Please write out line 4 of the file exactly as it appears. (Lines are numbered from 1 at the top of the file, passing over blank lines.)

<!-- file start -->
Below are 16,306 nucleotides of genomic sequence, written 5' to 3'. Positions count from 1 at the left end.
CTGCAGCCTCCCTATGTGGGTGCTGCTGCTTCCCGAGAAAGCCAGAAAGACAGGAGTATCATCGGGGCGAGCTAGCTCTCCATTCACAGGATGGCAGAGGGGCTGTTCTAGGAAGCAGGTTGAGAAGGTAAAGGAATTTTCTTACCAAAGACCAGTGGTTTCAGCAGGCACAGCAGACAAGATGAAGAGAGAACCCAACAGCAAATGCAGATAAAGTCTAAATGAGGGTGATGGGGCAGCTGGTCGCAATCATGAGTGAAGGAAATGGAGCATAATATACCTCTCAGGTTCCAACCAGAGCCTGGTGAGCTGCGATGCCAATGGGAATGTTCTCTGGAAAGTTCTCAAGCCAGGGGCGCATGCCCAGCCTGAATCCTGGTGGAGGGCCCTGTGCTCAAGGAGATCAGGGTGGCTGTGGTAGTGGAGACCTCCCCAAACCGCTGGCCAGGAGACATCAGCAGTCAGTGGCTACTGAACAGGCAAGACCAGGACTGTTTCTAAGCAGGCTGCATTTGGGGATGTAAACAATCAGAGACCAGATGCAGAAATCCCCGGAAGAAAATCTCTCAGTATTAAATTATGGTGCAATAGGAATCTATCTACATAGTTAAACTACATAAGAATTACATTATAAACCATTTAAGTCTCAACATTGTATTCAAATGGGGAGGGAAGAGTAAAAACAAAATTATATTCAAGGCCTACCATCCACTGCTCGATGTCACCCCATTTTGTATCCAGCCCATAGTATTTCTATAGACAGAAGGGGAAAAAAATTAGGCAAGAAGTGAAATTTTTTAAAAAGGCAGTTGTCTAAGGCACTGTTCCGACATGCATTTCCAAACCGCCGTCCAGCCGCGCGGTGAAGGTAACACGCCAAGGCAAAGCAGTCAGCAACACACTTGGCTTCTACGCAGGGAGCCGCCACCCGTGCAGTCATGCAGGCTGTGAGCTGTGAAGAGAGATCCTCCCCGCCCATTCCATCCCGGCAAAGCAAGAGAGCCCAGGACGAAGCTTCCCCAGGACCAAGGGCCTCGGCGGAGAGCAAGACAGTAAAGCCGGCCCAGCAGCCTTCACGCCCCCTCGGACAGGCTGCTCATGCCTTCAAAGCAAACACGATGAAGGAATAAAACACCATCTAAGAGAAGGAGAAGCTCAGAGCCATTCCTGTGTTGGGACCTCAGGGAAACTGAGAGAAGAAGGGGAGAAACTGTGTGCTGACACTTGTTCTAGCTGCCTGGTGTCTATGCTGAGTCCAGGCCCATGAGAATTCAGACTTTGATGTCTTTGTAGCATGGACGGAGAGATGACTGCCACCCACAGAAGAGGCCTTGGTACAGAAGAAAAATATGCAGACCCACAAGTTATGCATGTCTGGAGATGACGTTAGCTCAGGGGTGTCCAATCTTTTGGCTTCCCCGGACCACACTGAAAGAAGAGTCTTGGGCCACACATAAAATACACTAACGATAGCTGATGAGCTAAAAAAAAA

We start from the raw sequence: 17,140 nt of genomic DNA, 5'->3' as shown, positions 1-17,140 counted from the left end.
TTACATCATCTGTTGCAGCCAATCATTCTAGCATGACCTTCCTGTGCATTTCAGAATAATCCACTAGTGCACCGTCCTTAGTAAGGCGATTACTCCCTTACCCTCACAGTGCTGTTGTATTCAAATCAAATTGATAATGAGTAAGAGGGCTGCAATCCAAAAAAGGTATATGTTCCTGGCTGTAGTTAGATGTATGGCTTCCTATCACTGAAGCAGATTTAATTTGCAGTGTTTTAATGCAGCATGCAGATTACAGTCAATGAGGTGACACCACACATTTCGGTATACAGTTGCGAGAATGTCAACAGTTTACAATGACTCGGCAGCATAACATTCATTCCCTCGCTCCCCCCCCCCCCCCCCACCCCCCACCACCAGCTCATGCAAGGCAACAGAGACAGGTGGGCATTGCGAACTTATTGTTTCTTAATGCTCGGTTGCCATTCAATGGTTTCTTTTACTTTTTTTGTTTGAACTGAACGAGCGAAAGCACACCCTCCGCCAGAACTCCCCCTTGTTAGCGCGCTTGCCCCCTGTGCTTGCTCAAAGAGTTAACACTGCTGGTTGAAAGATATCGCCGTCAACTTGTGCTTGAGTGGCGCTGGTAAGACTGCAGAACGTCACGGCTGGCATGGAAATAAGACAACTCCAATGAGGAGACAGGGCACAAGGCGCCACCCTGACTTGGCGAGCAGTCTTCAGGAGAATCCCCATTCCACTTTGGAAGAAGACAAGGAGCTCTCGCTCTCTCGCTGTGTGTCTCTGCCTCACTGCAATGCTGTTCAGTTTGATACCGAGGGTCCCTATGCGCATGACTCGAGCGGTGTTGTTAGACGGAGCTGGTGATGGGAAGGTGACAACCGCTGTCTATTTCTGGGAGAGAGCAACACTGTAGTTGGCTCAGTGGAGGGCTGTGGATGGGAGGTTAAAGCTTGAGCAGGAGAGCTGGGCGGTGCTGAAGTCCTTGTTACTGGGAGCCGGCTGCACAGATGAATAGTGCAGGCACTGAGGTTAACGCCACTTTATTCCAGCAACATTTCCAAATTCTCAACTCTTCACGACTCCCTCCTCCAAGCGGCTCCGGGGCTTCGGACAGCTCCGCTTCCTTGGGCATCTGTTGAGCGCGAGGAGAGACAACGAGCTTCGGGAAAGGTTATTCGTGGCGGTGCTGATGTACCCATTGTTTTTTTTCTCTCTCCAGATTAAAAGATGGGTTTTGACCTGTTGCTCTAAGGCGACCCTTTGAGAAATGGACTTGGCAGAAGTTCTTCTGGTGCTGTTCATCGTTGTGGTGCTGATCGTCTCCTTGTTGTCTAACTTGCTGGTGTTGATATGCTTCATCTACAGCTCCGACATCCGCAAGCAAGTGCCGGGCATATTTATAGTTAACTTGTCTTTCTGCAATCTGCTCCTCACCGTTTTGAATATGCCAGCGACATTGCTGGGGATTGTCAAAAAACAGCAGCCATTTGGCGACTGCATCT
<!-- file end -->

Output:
TTACATCATCTGTTGCAGCCAATCATTCTAGCATGACCTTCCTGTGCATTTCAGAATAATCCACTAGTGCACCGTCCTTAGTAAGGCGATTACTCCCTTACCCTCACAGTGCTGTTGTATTCAAATCAAATTGATAATGAGTAAGAGGGCTGCAATCCAAAAAAGGTATATGTTCCTGGCTGTAGTTAGATGTATGGCTTCCTATCACTGAAGCAGATTTAATTTGCAGTGTTTTAATGCAGCATGCAGATTACAGTCAATGAGGTGACACCACACATTTCGGTATACAGTTGCGAGAATGTCAACAGTTTACAATGACTCGGCAGCATAACATTCATTCCCTCGCTCCCCCCCCCCCCCCCCACCCCCCACCACCAGCTCATGCAAGGCAACAGAGACAGGTGGGCATTGCGAACTTATTGTTTCTTAATGCTCGGTTGCCATTCAATGGTTTCTTTTACTTTTTTTGTTTGAACTGAACGAGCGAAAGCACACCCTCCGCCAGAACTCCCCCTTGTTAGCGCGCTTGCCCCCTGTGCTTGCTCAAAGAGTTAACACTGCTGGTTGAAAGATATCGCCGTCAACTTGTGCTTGAGTGGCGCTGGTAAGACTGCAGAACGTCACGGCTGGCATGGAAATAAGACAACTCCAATGAGGAGACAGGGCACAAGGCGCCACCCTGACTTGGCGAGCAGTCTTCAGGAGAATCCCCATTCCACTTTGGAAGAAGACAAGGAGCTCTCGCTCTCTCGCTGTGTGTCTCTGCCTCACTGCAATGCTGTTCAGTTTGATACCGAGGGTCCCTATGCGCATGACTCGAGCGGTGTTGTTAGACGGAGCTGGTGATGGGAAGGTGACAACCGCTGTCTATTTCTGGGAGAGAGCAACACTGTAGTTGGCTCAGTGGAGGGCTGTGGATGGGAGGTTAAAGCTTGAGCAGGAGAGCTGGGCGGTGCTGAAGTCCTTGTTACTGGGAGCCGGCTGCACAGATGAATAGTGCAGGCACTGAGGTTAACGCCACTTTATTCCAGCAACATTTCCAAATTCTCAACTCTTCACGACTCCCTCCTCCAAGCGGCTCCGGGGCTTCGGACAGCTCCGCTTCCTTGGGCATCTGTTGAGCGCGAGGAGAGACAACGAGCTTCGGGAAAGGTTATTCGTGGCGGTGCTGATGTACCCATTGTTTTTTTTCTCTCTCCAGATTAAAAGATGGGTTTTGACCTGTTGCTCTAAGGCGACCCTTTGAGAAATGGACTTGGCAGAAGTTCTTCTGGTGCTGTTCATCGTTGTGGTGCTGATCGTCTCCTTGTTGTCTAACTTGCTGGTGTTGATATGCTTCATCTACAGCTCCGACATCCGCAAGCAAGTGCCGGGCATATTTATAGTTAACTTGTCTTTCTGCAATCTGCTCCTCACCGTTTTGAATATGCCAGCGACATTGCTGGGGATTGTCAAAAAACAGCAGCCATTTGGCGACTGCATCT